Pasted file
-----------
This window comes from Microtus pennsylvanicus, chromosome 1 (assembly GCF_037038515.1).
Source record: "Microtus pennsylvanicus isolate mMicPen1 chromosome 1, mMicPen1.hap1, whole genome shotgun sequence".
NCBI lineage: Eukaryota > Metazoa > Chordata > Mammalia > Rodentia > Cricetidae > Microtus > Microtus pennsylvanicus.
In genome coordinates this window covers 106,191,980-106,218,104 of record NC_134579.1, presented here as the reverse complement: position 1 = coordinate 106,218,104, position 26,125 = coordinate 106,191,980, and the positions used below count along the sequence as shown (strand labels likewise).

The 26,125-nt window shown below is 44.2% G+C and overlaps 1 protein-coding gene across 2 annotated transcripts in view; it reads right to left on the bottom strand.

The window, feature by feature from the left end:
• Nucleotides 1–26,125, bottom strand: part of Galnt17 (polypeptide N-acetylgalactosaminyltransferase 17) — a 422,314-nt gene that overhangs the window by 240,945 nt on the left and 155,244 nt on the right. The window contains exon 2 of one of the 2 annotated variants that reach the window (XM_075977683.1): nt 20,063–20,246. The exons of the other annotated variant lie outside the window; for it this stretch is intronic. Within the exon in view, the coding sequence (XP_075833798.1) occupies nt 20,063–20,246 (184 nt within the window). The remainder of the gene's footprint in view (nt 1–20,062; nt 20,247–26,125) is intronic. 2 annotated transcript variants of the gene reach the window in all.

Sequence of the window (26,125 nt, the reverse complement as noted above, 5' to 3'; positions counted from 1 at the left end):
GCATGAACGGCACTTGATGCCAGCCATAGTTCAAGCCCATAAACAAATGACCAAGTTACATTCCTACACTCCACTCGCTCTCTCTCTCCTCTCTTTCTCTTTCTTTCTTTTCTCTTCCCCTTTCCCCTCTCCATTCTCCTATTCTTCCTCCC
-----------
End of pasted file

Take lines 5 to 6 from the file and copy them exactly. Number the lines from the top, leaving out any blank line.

The 26,125-nt window shown below is 44.2% G+C and overlaps 1 protein-coding gene across 2 annotated transcripts in view; it reads right to left on the bottom strand.

The window, feature by feature from the left end: